Wall Street Stalls as the Market's Priorities Diverge from Trump's


U.S. stocks ended little changed on Thursday as the recent rally continued to stall following President Donald Trump's latest comments on trade and the policies he will pursue.

The S&P 500 traded at levels it was six weeks ago, losing steam as investors focus on Trump's priorities, such as restricting travel to the United States and rewriting trade deals.

Markets had run up sharply following Trump's Nov. 8 election win on the expectation that tax cuts, deregulation and a fiscal stimulus would accelerate economic growth.

"The market had only priced in the potentially good type of policies like tax cuts," said Arian Vojdani, investment strategist at MV Financial in Bethesda, Maryland.

"Now we're seeing potential protectionist and populist sentiment really come out and take the front seat. That could be bad for the world economy and that's why markets are taking a step back."

The Dow Jones Industrial Average fell 6.03 points, or 0.03 percent, to 19,884.91, the S&P 500 gained 1.3 points, or 0.06 percent, to 2,280.85 and the Nasdaq Composite dropped 6.45 points, or 0.11 percent, to 5,636.20.

Trump reiterated his concerns about the trade deal with Canada and Mexico and said he would like to speed up talks to either renegotiate or replace it.

Investors are also wary of the consequences of other of Trump's comments, including labeling a refugee swap agreement with staunch ally Australia as a "dumb deal" and that "nothing is off the table" in dealing with Iran after it test-fired a ballistic missile.

"There's a lot of noise and we have to try at best to look at fundamentals," said Vojdani.

Earnings of S&P 500 companies are estimated to have risen 7.5 percent during the last quarter of 2016 - the most in nine quarters, according to Thomson Reuters I/B/E/S data.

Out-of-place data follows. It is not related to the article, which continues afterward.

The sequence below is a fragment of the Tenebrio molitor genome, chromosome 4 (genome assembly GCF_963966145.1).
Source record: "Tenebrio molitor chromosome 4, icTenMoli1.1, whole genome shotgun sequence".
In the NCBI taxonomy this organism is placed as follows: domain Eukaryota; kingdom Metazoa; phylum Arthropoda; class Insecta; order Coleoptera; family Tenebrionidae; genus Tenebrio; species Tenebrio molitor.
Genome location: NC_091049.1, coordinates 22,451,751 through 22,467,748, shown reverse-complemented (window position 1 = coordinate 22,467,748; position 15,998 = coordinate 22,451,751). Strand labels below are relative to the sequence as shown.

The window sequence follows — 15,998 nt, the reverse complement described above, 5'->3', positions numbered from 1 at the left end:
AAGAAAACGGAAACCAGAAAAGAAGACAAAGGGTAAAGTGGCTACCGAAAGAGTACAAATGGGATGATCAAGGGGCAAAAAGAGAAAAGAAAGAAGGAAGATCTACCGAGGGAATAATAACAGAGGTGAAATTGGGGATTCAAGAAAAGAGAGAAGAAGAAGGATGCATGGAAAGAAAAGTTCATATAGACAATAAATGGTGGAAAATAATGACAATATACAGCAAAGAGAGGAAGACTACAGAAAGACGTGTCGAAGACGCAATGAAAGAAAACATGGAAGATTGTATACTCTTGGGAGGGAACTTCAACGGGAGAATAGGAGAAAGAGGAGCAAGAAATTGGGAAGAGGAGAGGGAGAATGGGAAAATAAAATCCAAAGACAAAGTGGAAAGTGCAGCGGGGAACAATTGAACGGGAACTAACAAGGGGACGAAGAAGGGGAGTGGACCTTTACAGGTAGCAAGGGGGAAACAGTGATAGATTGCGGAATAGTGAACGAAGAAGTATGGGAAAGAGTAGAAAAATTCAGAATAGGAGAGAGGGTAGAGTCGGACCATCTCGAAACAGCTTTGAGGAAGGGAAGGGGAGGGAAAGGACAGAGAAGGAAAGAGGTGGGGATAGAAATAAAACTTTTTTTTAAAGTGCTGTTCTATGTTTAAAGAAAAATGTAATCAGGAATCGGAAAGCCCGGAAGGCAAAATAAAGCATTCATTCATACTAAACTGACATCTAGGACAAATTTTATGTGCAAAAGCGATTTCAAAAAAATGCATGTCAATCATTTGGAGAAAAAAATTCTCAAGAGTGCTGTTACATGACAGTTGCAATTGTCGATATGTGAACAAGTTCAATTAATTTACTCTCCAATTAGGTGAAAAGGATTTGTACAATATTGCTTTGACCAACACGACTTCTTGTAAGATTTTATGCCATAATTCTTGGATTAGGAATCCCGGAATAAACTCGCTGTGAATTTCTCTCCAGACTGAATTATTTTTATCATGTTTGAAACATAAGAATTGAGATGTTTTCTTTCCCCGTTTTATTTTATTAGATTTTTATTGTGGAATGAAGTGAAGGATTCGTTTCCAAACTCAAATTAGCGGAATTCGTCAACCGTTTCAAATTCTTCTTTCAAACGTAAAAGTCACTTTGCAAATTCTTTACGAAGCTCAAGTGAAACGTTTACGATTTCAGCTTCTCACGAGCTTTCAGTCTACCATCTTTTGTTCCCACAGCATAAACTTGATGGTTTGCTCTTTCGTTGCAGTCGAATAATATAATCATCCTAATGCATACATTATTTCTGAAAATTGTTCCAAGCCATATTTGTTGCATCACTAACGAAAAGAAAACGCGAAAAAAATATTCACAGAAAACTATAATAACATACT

After the closing bell, Amazon shares fell 3.7 percent as the retailer's revenue missed analyst estimates. The company forecast a bigger-than-expected fall in operating income for the current quarter.

Facebook fell 1.8 percent during the regular session to $130.84 after hitting a record high of $135.49. Its results on Wednesday beat earnings and revenue expectations.

Macy's shares rose 5.2 percent to $30.72. The New York Post reported the retailer's outgoing CEO Terry Lundgren has become open to offers from potential buyers. The stock hit a high of $31.06 and trading volume was 2.1 times the average over the last 10 days.

Mead Johnson Nutrition jumped 21.4 percent after Reckitt Benckiser said it was in advanced talks to buy the company for $16.7 billion.

Ralph Lauren dropped 12.3 percent to $76.61 after it said Chief Executive Officer Stefan Larsson would leave following differences with the company's founder and chairman.

Economic data showed the U.S. labor market continues to tighten, while productivity is still weak.

Advancing issues outnumbered declining ones on the NYSE by a 1.23-to-1 ratio; on Nasdaq, a 1.10-to-1 ratio favored decliners.

The S&P 500 posted 17 new 52-week highs and 5 new lows; the Nasdaq Composite recorded 86 new highs and 24 new lows.

About 7.03 billion shares changed hands in U.S. exchanges, above the 6.75 billion daily average over the last 20 sessions.